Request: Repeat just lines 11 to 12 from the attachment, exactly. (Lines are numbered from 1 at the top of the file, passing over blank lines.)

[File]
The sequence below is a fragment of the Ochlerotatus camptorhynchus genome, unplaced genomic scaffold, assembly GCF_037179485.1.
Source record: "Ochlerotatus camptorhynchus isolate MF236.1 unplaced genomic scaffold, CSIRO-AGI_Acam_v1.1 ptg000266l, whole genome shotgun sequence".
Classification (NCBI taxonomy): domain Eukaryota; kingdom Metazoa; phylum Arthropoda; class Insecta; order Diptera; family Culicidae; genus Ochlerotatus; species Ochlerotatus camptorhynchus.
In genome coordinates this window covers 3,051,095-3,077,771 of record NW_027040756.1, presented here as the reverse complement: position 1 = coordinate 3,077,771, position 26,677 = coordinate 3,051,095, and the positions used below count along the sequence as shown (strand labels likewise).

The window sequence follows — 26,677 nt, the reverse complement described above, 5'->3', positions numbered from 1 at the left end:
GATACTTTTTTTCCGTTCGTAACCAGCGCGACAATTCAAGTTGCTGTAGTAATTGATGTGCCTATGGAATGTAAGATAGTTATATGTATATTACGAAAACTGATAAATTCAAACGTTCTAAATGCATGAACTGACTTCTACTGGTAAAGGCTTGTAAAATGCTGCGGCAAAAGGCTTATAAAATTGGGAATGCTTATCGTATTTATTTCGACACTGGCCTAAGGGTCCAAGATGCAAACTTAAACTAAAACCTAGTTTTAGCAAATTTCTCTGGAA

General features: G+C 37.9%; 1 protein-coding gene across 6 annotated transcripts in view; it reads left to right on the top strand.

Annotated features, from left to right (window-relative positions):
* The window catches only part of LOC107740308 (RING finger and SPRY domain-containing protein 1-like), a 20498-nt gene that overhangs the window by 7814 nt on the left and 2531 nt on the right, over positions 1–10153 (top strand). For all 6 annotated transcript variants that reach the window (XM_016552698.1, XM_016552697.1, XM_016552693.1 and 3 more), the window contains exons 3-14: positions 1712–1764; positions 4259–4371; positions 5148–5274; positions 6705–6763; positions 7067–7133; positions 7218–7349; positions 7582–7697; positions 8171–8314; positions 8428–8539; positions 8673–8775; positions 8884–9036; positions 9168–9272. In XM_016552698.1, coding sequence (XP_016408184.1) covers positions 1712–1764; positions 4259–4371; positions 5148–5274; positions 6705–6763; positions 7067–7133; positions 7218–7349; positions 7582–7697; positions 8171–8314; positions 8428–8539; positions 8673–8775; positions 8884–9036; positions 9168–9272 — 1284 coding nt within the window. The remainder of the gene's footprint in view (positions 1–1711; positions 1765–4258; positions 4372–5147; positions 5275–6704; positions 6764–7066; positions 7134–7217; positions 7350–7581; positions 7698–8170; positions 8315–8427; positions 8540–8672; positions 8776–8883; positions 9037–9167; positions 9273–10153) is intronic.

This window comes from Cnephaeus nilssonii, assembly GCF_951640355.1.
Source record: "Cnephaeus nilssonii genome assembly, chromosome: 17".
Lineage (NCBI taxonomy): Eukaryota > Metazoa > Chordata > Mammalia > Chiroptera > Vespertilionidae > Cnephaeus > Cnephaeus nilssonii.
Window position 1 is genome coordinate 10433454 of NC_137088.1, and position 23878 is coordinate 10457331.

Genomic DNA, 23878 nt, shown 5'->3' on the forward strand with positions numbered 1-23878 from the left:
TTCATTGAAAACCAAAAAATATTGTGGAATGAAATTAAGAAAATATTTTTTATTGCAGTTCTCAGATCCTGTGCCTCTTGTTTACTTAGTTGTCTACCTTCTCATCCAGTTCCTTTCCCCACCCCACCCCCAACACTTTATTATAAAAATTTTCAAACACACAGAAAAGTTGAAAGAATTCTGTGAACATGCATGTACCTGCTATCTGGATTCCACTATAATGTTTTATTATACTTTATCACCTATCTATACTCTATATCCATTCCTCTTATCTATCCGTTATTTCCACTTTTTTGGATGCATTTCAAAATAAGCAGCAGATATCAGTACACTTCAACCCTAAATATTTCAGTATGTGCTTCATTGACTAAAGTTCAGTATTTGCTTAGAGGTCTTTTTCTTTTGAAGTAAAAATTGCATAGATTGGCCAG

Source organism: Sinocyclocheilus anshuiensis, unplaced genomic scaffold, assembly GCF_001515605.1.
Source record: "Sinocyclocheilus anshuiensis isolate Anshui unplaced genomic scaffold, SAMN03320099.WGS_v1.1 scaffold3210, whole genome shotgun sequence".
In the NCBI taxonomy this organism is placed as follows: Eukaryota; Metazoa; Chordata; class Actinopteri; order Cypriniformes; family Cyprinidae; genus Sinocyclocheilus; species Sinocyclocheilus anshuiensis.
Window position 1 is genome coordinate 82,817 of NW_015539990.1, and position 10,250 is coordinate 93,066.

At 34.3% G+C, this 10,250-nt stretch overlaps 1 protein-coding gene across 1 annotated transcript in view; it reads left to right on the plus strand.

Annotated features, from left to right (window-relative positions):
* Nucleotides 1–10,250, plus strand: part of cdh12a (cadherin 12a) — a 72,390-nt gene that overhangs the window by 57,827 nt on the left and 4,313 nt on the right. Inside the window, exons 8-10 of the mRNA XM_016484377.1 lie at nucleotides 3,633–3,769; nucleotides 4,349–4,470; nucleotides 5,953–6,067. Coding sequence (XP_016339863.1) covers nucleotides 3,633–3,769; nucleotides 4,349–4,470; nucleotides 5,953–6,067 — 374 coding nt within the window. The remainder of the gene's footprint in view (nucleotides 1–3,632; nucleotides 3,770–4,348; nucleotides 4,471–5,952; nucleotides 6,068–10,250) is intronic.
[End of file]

Source record: "Cnephaeus nilssonii genome assembly, chromosome: 17".
Lineage (NCBI taxonomy): Eukaryota > Metazoa > Chordata > Mammalia > Chiroptera > Vespertilionidae > Cnephaeus > Cnephaeus nilssonii.